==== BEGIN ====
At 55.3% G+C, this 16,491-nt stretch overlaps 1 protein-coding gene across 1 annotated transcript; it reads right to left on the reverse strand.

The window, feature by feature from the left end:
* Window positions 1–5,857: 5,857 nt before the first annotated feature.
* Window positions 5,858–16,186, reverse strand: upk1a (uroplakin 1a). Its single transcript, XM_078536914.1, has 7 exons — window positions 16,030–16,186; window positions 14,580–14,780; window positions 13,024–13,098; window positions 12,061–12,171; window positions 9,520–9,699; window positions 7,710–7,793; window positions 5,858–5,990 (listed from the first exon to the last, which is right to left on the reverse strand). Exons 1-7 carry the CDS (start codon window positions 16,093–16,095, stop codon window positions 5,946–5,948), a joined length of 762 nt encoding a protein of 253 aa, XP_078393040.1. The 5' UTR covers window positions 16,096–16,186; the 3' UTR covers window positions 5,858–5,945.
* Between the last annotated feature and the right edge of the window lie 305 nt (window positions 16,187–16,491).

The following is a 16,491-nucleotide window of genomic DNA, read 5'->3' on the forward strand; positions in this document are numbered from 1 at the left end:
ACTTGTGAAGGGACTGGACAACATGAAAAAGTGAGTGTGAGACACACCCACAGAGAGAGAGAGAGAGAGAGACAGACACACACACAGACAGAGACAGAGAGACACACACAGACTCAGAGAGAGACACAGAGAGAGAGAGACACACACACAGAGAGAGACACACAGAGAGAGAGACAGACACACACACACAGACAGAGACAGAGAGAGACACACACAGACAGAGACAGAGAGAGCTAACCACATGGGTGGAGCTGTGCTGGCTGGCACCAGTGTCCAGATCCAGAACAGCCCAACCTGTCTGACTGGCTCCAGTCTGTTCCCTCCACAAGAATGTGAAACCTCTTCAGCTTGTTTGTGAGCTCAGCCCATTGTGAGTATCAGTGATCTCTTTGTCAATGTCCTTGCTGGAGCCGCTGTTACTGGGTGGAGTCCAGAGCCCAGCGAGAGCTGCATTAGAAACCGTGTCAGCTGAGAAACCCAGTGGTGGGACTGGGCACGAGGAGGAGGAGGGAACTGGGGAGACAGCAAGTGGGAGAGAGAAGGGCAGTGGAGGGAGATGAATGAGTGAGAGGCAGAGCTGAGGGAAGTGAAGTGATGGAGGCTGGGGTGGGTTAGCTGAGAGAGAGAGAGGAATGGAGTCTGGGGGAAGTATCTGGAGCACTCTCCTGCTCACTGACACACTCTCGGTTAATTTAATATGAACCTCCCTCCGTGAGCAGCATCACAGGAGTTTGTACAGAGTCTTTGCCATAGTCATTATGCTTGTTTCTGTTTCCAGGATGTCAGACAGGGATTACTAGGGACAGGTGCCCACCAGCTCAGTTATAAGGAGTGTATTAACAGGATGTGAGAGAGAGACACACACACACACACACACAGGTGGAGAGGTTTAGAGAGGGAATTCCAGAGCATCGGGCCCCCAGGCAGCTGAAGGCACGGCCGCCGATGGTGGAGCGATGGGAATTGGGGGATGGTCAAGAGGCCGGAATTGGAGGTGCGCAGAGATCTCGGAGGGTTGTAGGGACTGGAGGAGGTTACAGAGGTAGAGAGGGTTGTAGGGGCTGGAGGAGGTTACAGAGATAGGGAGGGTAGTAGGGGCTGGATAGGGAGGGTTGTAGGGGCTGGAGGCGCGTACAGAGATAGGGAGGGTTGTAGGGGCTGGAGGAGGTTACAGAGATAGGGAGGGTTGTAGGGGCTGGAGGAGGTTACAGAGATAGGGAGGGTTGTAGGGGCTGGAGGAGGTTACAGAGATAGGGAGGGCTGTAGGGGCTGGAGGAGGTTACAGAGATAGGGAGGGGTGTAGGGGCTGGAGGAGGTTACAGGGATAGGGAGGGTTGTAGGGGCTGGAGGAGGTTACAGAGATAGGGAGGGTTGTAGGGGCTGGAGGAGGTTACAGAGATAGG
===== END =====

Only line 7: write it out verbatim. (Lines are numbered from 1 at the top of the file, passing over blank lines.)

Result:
ACTTGTGAAGGGACTGGACAACATGAAAAAGTGAGTGTGAGACACACCCACAGAGAGAGAGAGAGAGAGAGACAGACACACACACAGACAGAGACAGAGAGACACACACAGACTCAGAGAGAGACACAGAGAGAGAGAGACACACACACAGAGAGAGACACACAGAGAGAGAGACAGACACACACACACAGACAGAGACAGAGAGAGACACACACAGACAGAGACAGAGAGAGCTAACCACATGGGTGGAGCTGTGCTGGCTGGCACCAGTGTCCAGATCCAGAACAGCCCAACCTGTCTGACTGGCTCCAGTCTGTTCCCTCCACAAGAATGTGAAACCTCTTCAGCTTGTTTGTGAGCTCAGCCCATTGTGAGTATCAGTGATCTCTTTGTCAATGTCCTTGCTGGAGCCGCTGTTACTGGGTGGAGTCCAGAGCCCAGCGAGAGCTGCATTAGAAACCGTGTCAGCTGAGAAACCCAGTGGTGGGACTGGGCACGAGGAGGAGGAGGGAACTGGGGAGACAGCAAGTGGGAGAGAGAAGGGCAGTGGAGGGAGATGAATGAGTGAGAGGCAGAGCTGAGGGAAGTGAAGTGATGGAGGCTGGGGTGGGTTAGCTGAGAGAGAGAGAGGAATGGAGTCTGGGGGAAGTATCTGGAGCACTCTCCTGCTCACTGACACACTCTCGGTTAATTTAATATGAACCTCCCTCCGTGAGCAGCATCACAGGAGTTTGTACAGAGTCTTTGCCATAGTCATTATGCTTGTTTCTGTTTCCAGGATGTCAGACAGGGATTACTAGGGACAGGTGCCCACCAGCTCAGTTATAAGGAGTGTATTAACAGGATGTGAGAGAGAGACACACACACACACACACACAGGTGGAGAGGTTTAGAGAGGGAATTCCAGAGCATCGGGCCCCCAGGCAGCTGAAGGCACGGCCGCCGATGGTGGAGCGATGGGAATTGGGGGATGGTCAAGAGGCCGGAATTGGAGGTGCGCAGAGATCTCGGAGGGTTGTAGGGACTGGAGGAGGTTACAGAGGTAGAGAGGGTTGTAGGGGCTGGAGGAGGTTACAGAGATAGGGAGGGTAGTAGGGGCTGGATAGGGAGGGTTGTAGGGGCTGGAGGCGCGTACAGAGATAGGGAGGGTTGTAGGGGCTGGAGGAGGTTACAGAGATAGGGAGGGTTGTAGGGGCTGGAGGAGGTTACAGAGATAGGGAGGGTTGTAGGGGCTGGAGGAGGTTACAGAGATAGGGAGGGCTGTAGGGGCTGGAGGAGGTTACAGAGATAGGGAGGGGTGTAGGGGCTGGAGGAGGTTACAGGGATAGGGAGGGTTGTAGGGGCTGGAGGAGGTTACAGAGATAGGGAGGGTTGTAGGGGCTGGAGGAGGTTACAGAGATAGG